- Chosen-ciphertext attackChosen-ciphertext attackA chosen-ciphertext attack is an attack model for cryptanalysis in which the cryptanalyst gathers information, at least in part, by choosing a ciphertext and obtaining its decryption under an unknown key. In the attack, an adversary has a chance to enter one or more known ciphertexts into the...
: the attacker can obtain the plaintexts corresponding to an arbitrary set of ciphertexts of his own choosing.- Adaptive chosen-ciphertext attackAdaptive chosen-ciphertext attackAn adaptive chosen-ciphertext attack is an interactive form of chosen-ciphertext attack in which an attacker sends a number of ciphertexts to be decrypted, then uses the results of these decryptions to select subsequent ciphertexts...
- Indifferent chosen-ciphertext attack
- Adaptive chosen-ciphertext attack
- Related-key attackRelated-key attackIn cryptography, a related-key attack is any form of cryptanalysis where the attacker can observe the operation of a cipher under several different keys whose values are initially unknown, but where some mathematical relationship connecting the keys is known to the attacker...
: like a chosen-plaintext attack, except the attacker can obtain ciphertexts encrypted under two different keys. The keys are unknown, but the relationship between them is known; for example, two keys that differ in the one bit.
The ciphertext-only attack model is the weakest attack because it implies that the cryptanalyst has nothing but ciphertext. Modern ciphers rarely fail under this attack.
Famous ciphertexts
- The Babington PlotBabington PlotThe Babington Plot was a Catholic plot in 1586 to assassinate Queen Elizabeth, a Protestant, and put Mary, Queen of Scots, a Catholic, on the English throne. It led to the execution of Mary. The long-term goal was an invasion by the Spanish forces of King Philip II and the Catholic league in...
ciphers - The Shugborough inscriptionShugborough inscriptionThe Shugborough inscription is a sequence of letters - O U O S V A V V, between the letters D M - carved on the 18th-century Shepherd's Monument in the grounds of Shugborough Hall in Staffordshire, England, below a mirror image of Nicolas Poussin's painting, the Shepherds of Arcadia...
- The Zimmermann TelegramZimmermann TelegramThe Zimmermann Telegram was a 1917 diplomatic proposal from the German Empire to Mexico to make war against the United States. The proposal was caught by the British before it could get to Mexico. The revelation angered the Americans and led in part to a U.S...
- The Magic Words are Squeamish OssifrageThe Magic Words are Squeamish OssifrageThe text "The Magic Words are Squeamish Ossifrage" was the solution to a challenge ciphertext posed by the inventors of the RSA cipher in 1977. The problem appeared in Martin Gardner's Mathematical Games column in Scientific American. It was solved in 1993–1994 by a large joint computer...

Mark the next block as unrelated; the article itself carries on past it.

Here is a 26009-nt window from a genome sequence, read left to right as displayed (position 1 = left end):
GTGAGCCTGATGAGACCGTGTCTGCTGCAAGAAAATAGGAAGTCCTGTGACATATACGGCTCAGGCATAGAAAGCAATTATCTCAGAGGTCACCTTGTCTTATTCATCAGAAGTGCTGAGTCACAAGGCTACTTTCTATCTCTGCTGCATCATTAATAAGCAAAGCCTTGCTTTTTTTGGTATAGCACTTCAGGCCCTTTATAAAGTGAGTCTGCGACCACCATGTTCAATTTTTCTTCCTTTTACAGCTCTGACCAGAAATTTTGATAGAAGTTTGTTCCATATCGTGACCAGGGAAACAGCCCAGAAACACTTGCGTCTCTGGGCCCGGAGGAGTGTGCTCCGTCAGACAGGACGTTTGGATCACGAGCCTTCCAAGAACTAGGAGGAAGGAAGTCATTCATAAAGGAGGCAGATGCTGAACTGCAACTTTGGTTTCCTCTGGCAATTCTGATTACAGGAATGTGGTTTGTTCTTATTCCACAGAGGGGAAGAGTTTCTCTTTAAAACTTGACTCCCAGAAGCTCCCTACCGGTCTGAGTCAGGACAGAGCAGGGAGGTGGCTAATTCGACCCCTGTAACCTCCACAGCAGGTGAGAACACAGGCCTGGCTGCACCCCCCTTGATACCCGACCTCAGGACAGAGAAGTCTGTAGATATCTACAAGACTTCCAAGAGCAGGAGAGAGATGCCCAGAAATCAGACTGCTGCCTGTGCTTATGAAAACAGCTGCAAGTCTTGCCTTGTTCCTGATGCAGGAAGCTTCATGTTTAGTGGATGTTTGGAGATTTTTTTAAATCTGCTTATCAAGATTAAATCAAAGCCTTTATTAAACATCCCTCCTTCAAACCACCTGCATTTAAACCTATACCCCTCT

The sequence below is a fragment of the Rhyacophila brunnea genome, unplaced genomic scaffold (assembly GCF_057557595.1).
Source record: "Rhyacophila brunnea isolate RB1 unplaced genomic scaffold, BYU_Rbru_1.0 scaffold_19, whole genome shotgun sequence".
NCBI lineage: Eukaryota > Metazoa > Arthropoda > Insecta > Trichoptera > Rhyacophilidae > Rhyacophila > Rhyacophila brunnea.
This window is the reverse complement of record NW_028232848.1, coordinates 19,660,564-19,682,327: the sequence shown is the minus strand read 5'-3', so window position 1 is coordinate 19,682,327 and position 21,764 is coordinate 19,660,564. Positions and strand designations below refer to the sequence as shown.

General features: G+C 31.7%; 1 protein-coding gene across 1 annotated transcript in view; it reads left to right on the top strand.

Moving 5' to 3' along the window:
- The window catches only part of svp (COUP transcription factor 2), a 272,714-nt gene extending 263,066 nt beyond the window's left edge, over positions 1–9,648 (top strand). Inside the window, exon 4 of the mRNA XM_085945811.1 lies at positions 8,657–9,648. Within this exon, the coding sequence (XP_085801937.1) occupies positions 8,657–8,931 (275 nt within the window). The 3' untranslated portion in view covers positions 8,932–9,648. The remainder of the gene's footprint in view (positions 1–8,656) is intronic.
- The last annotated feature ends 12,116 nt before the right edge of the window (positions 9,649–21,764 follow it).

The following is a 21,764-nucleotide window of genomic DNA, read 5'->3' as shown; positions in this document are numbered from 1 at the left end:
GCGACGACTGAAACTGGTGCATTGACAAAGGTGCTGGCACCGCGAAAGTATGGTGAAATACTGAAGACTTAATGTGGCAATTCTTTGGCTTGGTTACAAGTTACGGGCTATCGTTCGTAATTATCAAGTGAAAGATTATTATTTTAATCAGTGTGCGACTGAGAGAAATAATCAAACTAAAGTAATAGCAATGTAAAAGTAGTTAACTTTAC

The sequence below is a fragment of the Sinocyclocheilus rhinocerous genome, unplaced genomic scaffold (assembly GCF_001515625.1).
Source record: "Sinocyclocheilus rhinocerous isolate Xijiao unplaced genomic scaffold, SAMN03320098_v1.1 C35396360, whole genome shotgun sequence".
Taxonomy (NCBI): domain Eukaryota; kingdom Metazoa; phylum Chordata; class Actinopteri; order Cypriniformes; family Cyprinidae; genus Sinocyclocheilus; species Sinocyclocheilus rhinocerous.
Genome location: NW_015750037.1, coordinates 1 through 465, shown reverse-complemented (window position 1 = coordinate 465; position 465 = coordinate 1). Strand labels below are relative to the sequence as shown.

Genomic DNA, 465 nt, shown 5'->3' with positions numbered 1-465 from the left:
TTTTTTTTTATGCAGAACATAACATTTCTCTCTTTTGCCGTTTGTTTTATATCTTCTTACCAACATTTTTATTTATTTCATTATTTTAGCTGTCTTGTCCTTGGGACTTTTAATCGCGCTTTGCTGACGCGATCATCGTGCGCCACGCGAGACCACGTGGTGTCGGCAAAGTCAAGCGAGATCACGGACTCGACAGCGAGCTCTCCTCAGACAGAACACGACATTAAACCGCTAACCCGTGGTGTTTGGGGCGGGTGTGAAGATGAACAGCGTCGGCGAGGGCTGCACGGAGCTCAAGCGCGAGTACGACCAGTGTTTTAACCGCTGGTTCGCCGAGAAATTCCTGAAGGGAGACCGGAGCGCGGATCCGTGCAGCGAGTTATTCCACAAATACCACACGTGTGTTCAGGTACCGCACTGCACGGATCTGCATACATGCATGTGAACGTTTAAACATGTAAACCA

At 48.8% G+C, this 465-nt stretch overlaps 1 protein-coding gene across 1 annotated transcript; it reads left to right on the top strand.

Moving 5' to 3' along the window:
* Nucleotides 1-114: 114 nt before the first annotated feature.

- The cryptogramCryptogramA cryptogram is a type of puzzle which consists of a short piece of encrypted text. Generally the cipher used to encrypt the text is simple enough that cryptogram can be solved by hand. Frequently used are substitution ciphers where each letter is replaced by a different letter or number. To solve...
in "The Gold-BugThe Gold-Bug"The Gold-Bug" is a short story by Edgar Allan Poe. Set on Sullivan's Island, South Carolina, the plot follows William Legrand, who was recently bitten by a gold-colored bug. His servant Jupiter fears him to be going insane and goes to Legrand's friend, an unnamed narrator who agrees to visit his...
" - Beale ciphersBeale ciphersThe Beale ciphers are a set of three ciphertexts, one of which allegedly states the location of a buried treasure of gold, silver and jewels estimated to be worth over USD$63 million as of September, 2011. The other two ciphertexts allegedly describe the content of the treasure, and list the names...
- KryptosKryptosKryptos is an encrypted sculpture by American artist Jim Sanborn located on the grounds of the Central Intelligence Agency in Langley, Virginia. Since its dedication on November 3, 1990, there has been much speculation about the meaning of the encrypted messages it bears...
- Zodiac KillerZodiac KillerThe Zodiac Killer was a serial killer who operated in Northern California in the late 1960s and early 1970s. The killer's identity remains unknown. The Zodiac murdered victims in Benicia, Vallejo, Lake Berryessa and San Francisco between December 1968 and October 1969. Four men and three women...
ciphers
See also
- :RED/BLACK concept
- :Frequency analysis
- :Books on cryptography
- :Cryptographic hash function
:Category:Uncracked codes and ciphers
Further reading
- Helen Fouché Gaines, “Cryptanalysis”, 1939, Dover. ISBN 0-486-20097-3
- David Kahn, The Codebreakers - The Story of Secret Writing (ISBN 0-684-83130-9) (1967)
- Abraham SinkovAbraham SinkovDr. Abraham Sinkov was a US cryptanalyst.-Biography:Sinkov, the son of immigrants from Russia, was born in Philadelphia, but grew up in Brooklyn. After graduating from Boys High School—what today would be called a "magnet school" -- he took his B.S. in mathematics from City College of New York...
, Elementary Cryptanalysis: A Mathematical Approach, Mathematical Association of America, 1966. ISBN 0-88385-622-0